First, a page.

TOPEKA, Kan. — Kansas Gov. Sam Brownback abruptly replaced his labor secretary Thursday, a week after his administration touted her efforts to streamline her department and had her touring the state with other high-ranking officials to promote his economic policies.
Former Secretary Karen Brownlee said the Republican governor removed her from the top job at the Department of Labor and she suggested they disagreed over how well the agency was running. She has touted her efforts to cut administrative costs and staff — saying they haven't hurt services — but Democrats and union organizations have seen her as anti-labor.
Brownback's office announced Brownlee's departure in a short statement without giving a reason and said Rep. Lana Gordon of Topeka would serve as interim secretary. The statement did not thank Brownlee for her service or highlight accomplishments, something common when even controversial appointees leave voluntarily.
Brownlee told The Associated Press her departure wasn't voluntary and that she didn't sign a resignation letter. She said Caleb Stegall, the governor's chief counsel, told her she was expected to step down.
"I think the governor and I measure performance in different ways," Brownlee said. "It's hard to understand."
Brownback spokeswoman Sherriene Jones-Sontag declined to discuss the reasons for Brownlee's departure, adding, "It's a personnel matter."
The Department of Labor's most visible jobs are determining when out-of-work Kansans are eligible for unemployment benefits, distributing those benefits to them and ensuring that they are actively seeking new jobs. The agency also releases monthly reports on unemployment and the state's labor market, and settles disputes between injured workers and employers over medical care and other benefits.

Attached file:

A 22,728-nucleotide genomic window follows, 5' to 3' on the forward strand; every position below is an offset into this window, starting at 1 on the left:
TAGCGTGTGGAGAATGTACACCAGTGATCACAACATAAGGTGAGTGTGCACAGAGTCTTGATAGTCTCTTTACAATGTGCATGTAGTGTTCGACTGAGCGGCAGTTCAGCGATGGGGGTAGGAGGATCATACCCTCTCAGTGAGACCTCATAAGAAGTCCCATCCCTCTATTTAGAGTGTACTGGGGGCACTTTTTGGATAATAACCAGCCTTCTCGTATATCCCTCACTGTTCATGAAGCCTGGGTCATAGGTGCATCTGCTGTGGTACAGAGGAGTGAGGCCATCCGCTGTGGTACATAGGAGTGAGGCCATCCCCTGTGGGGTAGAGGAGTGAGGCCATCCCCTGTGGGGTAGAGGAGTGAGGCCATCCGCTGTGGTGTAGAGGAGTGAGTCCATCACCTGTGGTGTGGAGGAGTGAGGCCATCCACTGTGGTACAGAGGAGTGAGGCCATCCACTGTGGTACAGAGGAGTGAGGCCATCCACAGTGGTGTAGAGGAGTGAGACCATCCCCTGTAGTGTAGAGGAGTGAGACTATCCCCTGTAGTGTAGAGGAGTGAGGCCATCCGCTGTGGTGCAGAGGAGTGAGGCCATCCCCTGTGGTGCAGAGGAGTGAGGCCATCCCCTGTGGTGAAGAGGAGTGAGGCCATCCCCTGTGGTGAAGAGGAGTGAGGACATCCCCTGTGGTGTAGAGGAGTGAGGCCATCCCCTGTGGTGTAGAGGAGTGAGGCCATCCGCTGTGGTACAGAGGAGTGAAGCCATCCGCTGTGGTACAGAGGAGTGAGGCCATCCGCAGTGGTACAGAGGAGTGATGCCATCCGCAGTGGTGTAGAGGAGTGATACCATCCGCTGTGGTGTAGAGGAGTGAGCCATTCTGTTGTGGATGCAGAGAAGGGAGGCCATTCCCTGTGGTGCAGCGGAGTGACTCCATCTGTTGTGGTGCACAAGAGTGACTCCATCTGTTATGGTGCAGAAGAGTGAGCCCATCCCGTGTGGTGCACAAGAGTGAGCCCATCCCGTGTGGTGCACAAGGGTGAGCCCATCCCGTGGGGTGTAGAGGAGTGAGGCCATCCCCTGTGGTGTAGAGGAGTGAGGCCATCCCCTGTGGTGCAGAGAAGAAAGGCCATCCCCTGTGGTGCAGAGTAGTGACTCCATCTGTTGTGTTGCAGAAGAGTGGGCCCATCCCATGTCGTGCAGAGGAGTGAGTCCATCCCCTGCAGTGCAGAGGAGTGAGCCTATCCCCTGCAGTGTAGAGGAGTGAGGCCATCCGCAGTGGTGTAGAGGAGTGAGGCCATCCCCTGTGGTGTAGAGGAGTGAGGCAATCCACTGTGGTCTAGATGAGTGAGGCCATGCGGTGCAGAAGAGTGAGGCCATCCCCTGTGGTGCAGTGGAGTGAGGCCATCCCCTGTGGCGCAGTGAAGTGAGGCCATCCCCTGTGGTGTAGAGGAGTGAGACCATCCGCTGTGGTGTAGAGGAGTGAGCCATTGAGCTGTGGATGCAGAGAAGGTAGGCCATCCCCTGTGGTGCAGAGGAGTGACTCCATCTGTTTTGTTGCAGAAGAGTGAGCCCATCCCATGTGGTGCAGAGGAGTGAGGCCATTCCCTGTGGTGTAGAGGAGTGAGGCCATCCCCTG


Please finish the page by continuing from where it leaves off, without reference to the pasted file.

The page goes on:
Brownback and Brownlee are both conservative Republicans, and she had served in his administration since he became governor in January 2011. Even last week, the administration issued a statement praising Brownlee's management of her department and quoting her as saying that agencies could improve services without more money.
The statement highlighted a seven-city tour with Brownback's secretaries of revenue and commerce, in part to counter criticism of massive income tax cuts enacted this year. Brownback and other supporters believe the cuts will stimulate the economy, but critics believe they'll produce big budget shortfalls.
Since mid-2011, the Department of Labor has cut its overall staffing nearly 20 percent, shedding almost 150 positions. More than half were outside the civil service system.
The department's total operating budget for the current fiscal year, at $492 million, is less than half of what it was two years ago — though much of that reflects a decline in benefits.
Brownlee also has touted the department's work to reduce a backlog of several thousand appeals of decisions about whether workers were entitled to unemployment decisions.
"I was very, very pleased with what we were able to accomplish," she said. "The governor would have to comment on why he felt it was best that I not continue."
Labor groups and other Brownlee critics contend the staffing cuts hindered the department's handling of unemployment issues and even described her as "anti-worker."
"It's safe to say this should be seen as a welcome move, as far as labor is concerned," said Andy Sanchez, a lobbyist for the Kansas AFL-CIO.
But even Sanchez and other Brownlee critics were surprised Thursday night by her departure.
The governor's statement came hours after Brownlee announced that she had appointed Olathe Mayor Michael Copeland to serve as a deputy secretary, starting in October, to replace retiring Deputy Secretary Kathy Sparks.
"I assumed the way she was running that agency was the directive that she had," said State Democratic Party Chairwoman Joan Wagnon. "Maybe that wasn't the case."
Brownlee, 57, had served in the Senate for 14 years when Brownback, then the incoming governor, named her to be his labor secretary. First elected to the Senate in 1996, she was chairwoman of its Commerce Committee before her appointment to the Cabinet.
Gordon, 62, also a Republican, has served in the House since 2001. She decided against seeking re-election this year. After three federal judges redrew the state's political boundaries in June to ensure equal representation, Gordon was in a district with two other incumbent House members.
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